Wednesday, September 12, 2007
My 7-month-old daughter, Mihret, is blessed because her paternal grandparents also are Fox Valley residents. We love our standing Sunday lunches.
But her maternal grandparents live nine hours away in Indiana, as does her 89-year-old great-grandma, my Grandma F.
Something Grandma F. said recently got me thinking about how sad but inevitable it is that many young children now live out of arms' reach of at least one set of grandparents.
"If I were five years younger," Grandma F. said to my mom, who relayed the words via phone, "and I lived where you live, I would baby-sit Mihret."
Aging has taken its toll, and with it this opportunity in a practical sense. But the sincerity of Grandma F.'s wish triggered my memories of a three-year childhood stretch when I lived within 45 minutes of all of my grandparents.
My Grandma F. eagerly "gave in" when I begged to walk to the bookmobile. She said prayers, played cards and sang songs with me.
She also once tested me on "stranger danger" by asking a trusted friend of hers to stop by while I played outside to see if I would go for ice cream. (I got a lecture instead when I said yes.)
My Grandpa V. told me stories about how he landed in Africa and ended up in Europe during his World War II military service.
Grandma V. and Grandpa V. let me help them fetch spring water, pick out sweet corn and solve the newspaper's daily crossword puzzle.
Learning and growing within arms' reach of both sets of her grandparents is what I wish for Mihret, whose weekly link to my parents is a Web camera.
Unfortunately, the technology doesn't do justice to her giggles, and their hugs will just have to wait.
Kara Patterson: Post-Crescent staff writer
Monday, September 10, 2007
Tuesday, September 4, 2007
Monday, September 3, 2007
On the wall of the CHSFS Ethiopia care center's playroom for older children is our daughter's 6-month-old handprint. It's in red paint, a tiny blob of a signature because Mihret didn't want to open her hand and spread her fingers when one of the social workers pressed her hand against the wall. But I admit, it's the most beautiful blob I've ever seen. Two days before our travel group departed Ethiopia to take our children home, CHSFS Ethiopia held what we've been calling a "handprint ceremony" to preserve the memory of our children's time at the care center and to allow the caregivers and CHSFS Ethiopia staff to say goodbye. For us, the families bringing these precious Ethiopian children into our lives, the ceremony was about saying goodbye "for now" to the country and people that had so graciously and warmly welcomed us. And it also was about saying hello to our newfound family - for, as the CHSFS Ethiopia social worker who led the ceremony told us, we are now part of Ethiopian society forever, for we are welcoming Ethiopia's children into our homes and our hearts forever. The social worker told us that even though the roughly 140 nannies - the primary caregivers at the care center for more than 200 children daily - and other CHSFS staff took care of our children for a short time, they love these children. And, she continued, even though it is hard to let them go, the staff knows the good hearts and homes that await our children. They love us, too, she said, because we, too, love the children. Each child received a construction-paper heart with their names lettered in Amharic script - which looks a bit like hieroglyphics - and English. Inside the heart-shaped card, staff had written thoughts and memories about each child. They told Mihret how wonderful it had been to care for such a beautiful and sweet baby. They told her they would miss her very much, and that they wish the best for her over her entire life. As everyone clapped in a steady beat, we walked Mihret up to the handprint wall for her turn to leave her mark. She looked tiny and a bit scared in her traditional white, cotton dress with green accents, and a matching head scarf with a loose bow that flopped into her curls. One of the two pediatricians on staff at CHSFS Ethiopia - the woman who had met personally with us to give us Mihret's health summary and records - prayed in Amharic over all assembled. Then, several of us said prayers in English.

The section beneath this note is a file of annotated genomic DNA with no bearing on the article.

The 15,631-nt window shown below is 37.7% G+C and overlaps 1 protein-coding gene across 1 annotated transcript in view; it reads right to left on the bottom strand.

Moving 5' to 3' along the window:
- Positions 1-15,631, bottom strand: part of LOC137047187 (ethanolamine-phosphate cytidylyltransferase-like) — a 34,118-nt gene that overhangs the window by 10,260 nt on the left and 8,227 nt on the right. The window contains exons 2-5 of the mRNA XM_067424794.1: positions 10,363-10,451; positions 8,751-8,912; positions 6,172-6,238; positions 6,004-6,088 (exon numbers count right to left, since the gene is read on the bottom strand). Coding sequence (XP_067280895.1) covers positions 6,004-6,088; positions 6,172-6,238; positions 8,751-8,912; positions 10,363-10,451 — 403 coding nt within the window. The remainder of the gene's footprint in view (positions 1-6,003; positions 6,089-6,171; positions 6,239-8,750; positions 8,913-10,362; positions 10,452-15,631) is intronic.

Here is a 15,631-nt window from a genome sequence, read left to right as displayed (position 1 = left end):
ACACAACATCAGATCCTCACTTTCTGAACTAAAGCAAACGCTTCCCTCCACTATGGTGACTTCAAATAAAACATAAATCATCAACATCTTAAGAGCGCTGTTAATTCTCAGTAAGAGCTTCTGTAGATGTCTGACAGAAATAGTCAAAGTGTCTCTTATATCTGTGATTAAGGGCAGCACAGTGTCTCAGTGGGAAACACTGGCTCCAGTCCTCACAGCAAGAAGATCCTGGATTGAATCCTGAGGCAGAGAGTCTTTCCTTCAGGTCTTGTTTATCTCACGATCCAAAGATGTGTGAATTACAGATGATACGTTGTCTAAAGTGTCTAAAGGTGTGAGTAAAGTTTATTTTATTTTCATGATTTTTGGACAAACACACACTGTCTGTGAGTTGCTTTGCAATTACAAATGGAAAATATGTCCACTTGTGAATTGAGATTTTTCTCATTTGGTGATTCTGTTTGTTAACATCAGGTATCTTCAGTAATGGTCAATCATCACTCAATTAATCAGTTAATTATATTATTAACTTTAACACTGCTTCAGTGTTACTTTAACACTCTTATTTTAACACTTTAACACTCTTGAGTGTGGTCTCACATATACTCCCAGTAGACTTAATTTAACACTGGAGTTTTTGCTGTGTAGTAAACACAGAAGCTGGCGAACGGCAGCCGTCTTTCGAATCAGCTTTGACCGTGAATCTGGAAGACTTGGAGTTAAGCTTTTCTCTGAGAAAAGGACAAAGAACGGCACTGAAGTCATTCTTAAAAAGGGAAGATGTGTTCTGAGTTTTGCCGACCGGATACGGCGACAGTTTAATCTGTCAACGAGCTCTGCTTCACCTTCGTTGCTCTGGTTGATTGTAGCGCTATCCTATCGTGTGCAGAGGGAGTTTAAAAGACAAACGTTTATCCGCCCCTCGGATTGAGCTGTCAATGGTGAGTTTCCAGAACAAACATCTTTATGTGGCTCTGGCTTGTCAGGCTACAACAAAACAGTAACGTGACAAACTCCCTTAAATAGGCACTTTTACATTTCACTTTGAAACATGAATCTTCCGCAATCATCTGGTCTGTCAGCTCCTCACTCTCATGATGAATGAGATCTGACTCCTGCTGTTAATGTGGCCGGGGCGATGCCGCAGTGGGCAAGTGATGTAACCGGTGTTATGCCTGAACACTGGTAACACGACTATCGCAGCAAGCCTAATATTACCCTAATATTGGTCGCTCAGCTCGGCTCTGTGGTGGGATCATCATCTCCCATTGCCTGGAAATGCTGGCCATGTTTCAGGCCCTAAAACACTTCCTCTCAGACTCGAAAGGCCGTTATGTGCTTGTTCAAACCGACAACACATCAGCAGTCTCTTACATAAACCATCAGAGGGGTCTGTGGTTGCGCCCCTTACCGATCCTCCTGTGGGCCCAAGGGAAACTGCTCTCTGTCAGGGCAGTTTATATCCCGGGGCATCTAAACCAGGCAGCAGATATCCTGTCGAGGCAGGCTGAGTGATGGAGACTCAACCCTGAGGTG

Growing up in my half-Italian family, to share food was to share love. That day in Ethiopia, we ate cake and drank bottled soda to conclude our celebration.
In a few months, Mihret's name also will go up on the wall alongside the few hundred other children who've found forever families through CHSFS Ethiopia. When we were there, we were able to locate and snap a picture of another child's name for our dear friends in Appleton who also brought their daughter home from the care center, several months prior to our trip. We hope someday to return to that room, God willing, in several years, to place another child's handprint upon that wall. My heart remains full of Ethiopia. If you see me, or want to e-mail me, ask me about it. I'll gladly tell you more about our experience, and about our overseas family.